Braving Cancer With MAKNA – Azian Hanim

Cancer through a caregiver’s eyes

A positive diagnosis affects not only the patient, but their loved ones too. To mark World Cancer Day this month, a mother shares how she copes with her daughter’s Stage 3 brain cancer.

In 2018, AzianHanim Binti Abu Taleb had her world turned upside down when a minor tumour in her daughter’s brain developed into Stage 3 Left Anaplastic Ependymoma and caused a seizure. Doctors declared that her brain had shut down and requested permission to disconnect her from life support, but her surgeon asked to attempt surgery with a 50:50 chance of survival. The 10-hour procedure saved her life but the battle was far from over.

“It was devastating to think that my daughter was alive in the morning and suddenly declared dead by evening,” shares Azian. “I couldn’t fathom it. I asked the doctors to hold off on disconnecting the life support machine so I could pray to God, and I truly believe my prayer was answered.”

The surgery left her daughter with severe side effects, including memory loss, paralysis of the right side of her body and heightened sensitivity towards noise and bright lights. A second surgery a few weeks later robbed her of speech and movement.

“She was like a newborn baby,” continues Azian. “The whole situation took a heavy toll on her. She was bedridden and could only drink milk through a tube, which resulted in severe weight loss. She was completely dependent on us and needed round-the-clock care.”

The physical and emotional challenges on the family were compounded by increasing financial strain. A single mother with seven school-going children, Azian had to quit her job to provide the care her daughter needed. Two of her children sacrificed their education to work, and Azian herself would make and sell kuihkapit for additional income when possible. Still, the family was barely scraping by.

“At the most desperate times, we were forced to sell some possessions,” she says. “When MAKNA approached us to offer support, I felt a huge burden lifted from my shoulders. They provided essentials for my daughter such as a wheelchair, milk supplements, and diapers. They also covered our travel costs to and from the hospital and even provided an allowance for my children who are still studying. I am incredibly thankful for their assistance. “

Despite the monumental challenges, Azian strives to maintain a positive attitude.

“I prefer to not think about my situation as hard, no matter how trying it can be sometimes,” she says. “I always convince myself that everything will be okay and that there are people out there who are facing much bigger problems, so I should be thankful and not give up easily. My children are my source of strength. I think of them constantly and remind myself that I need to set an example for them by being strong.”

Caregiving is a vital and demanding role, and caregivers need to look after themselves just as much as they do their patients. There are numerous resources about caregiving, including here and here, that might offer insights and support.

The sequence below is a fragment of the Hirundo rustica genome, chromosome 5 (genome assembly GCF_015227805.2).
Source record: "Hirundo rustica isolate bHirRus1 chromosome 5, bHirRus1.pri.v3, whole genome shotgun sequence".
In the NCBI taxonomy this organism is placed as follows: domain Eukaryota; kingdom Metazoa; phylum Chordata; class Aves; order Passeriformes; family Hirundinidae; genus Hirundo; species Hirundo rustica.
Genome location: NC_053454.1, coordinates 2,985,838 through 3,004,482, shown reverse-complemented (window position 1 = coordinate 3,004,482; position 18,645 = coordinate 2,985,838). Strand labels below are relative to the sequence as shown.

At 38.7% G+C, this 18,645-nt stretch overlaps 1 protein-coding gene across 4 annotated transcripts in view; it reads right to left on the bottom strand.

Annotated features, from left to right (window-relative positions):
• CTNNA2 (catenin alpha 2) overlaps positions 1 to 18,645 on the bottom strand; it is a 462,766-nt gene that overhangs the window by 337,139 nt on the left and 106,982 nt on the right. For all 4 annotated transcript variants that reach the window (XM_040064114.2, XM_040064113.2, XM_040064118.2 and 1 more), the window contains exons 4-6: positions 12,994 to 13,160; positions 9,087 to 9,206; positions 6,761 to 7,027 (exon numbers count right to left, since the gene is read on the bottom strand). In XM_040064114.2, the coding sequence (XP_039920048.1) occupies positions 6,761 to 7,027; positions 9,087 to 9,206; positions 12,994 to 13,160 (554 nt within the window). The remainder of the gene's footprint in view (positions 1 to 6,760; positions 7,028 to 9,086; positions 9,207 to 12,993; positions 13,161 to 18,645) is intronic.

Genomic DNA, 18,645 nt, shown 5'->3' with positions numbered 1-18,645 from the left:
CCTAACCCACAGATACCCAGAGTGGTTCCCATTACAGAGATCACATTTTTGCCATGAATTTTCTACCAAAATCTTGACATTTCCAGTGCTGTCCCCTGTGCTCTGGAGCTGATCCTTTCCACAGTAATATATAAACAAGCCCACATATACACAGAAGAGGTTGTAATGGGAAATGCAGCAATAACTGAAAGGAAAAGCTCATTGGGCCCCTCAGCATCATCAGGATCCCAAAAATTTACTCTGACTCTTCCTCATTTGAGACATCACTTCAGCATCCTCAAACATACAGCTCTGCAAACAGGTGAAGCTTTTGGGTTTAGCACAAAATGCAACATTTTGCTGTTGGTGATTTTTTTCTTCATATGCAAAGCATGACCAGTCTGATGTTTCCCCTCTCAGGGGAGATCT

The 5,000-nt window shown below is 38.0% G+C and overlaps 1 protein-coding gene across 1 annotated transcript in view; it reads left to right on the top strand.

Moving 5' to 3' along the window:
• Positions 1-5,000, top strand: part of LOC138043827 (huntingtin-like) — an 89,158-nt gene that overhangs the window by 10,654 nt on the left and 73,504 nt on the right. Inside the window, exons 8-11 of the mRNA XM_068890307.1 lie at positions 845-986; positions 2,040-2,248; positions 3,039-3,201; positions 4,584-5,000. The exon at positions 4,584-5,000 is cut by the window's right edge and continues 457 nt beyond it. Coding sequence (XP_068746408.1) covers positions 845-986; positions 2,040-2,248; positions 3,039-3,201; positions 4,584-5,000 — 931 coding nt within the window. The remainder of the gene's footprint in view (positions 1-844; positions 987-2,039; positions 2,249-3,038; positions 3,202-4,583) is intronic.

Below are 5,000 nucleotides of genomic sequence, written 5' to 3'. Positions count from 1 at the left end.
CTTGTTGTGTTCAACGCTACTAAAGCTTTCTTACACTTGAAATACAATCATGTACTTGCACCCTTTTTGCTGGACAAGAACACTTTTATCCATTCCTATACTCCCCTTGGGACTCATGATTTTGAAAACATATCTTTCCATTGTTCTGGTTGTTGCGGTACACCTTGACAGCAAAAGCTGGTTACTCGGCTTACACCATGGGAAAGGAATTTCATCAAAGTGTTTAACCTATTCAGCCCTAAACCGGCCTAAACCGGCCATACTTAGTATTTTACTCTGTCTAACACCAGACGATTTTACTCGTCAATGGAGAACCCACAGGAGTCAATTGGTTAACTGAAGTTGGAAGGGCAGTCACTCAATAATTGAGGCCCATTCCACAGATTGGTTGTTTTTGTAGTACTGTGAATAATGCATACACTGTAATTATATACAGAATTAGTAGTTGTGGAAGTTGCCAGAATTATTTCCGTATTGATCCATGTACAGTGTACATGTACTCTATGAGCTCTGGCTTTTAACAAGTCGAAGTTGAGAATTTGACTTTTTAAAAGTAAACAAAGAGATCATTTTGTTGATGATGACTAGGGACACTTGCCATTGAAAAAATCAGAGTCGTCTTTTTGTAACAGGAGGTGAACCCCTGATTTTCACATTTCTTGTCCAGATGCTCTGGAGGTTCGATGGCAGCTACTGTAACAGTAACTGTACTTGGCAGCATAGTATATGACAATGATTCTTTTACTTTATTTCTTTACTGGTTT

World Cancer Day is celebrated every February 4th to raise global awareness of the disease and encourage prevention, detection, and treatment. Early intervention saves lives!



As a young researcher, getting grants or funds can be a rather challenging task. Knowing the importance of searching for better treatment and possible cure for cancer, MAKNA set up the MAKNA Cancer Research Award (MCRA). This award is made available specifically to young researcher, in order to encourage more participation from them in the field of cancer. Furthermore, this award will also act as a platform which put a spotlight on excellent talents and help them to grow.

For 2016 MAKNA Cancer Research Award, Dr Ronald Teow Sin Yeang was one of the recipients. He is currently a Senior Lecturer at Sunway University. Based in the Department of Medical Sciences in School of Medical and Life Sciences, he is one of the young Malaysian scientists who are conducting research in the field of cancer.

His research focuses on the biology of cancer in colorectal cancer (CRC) including interaction of KRAS mutation and autophagy, and SEPT9 DNA methylation/autophagy interaction. Recently, his research teams have also moved towards understanding the role of gut and oral microbiome in CRC as well as exploring nanomaterials-based anticancer candidates for potential cancer therapies.

According to him, MCRA has given significant impact on his development at Sunway University when he was a research fellow or also known as postdoc. With the existence of the Award, he was able continue his effort towards finding better treatment for cancer

Since the inception of his research, at least two publications and a book chapter have been generated from the findings. Some of the relevant data have also been used for application of other larger-scale MOHE national grants such as Fundamental Research Grant Scheme (FRGS) and Trans-disciplinary Research Grant Scheme (TRGS). Other than that, he had the opportunity to participate in several local and international conferences and invited talks, which led him to additional external research collaborations.

He encourages other postgraduate students, research assistants and peers to apply for the prestigious Award. He himself aspires to conduct many more research projects and without a doubt will look to apply for the Award again so that he can contribute more to the society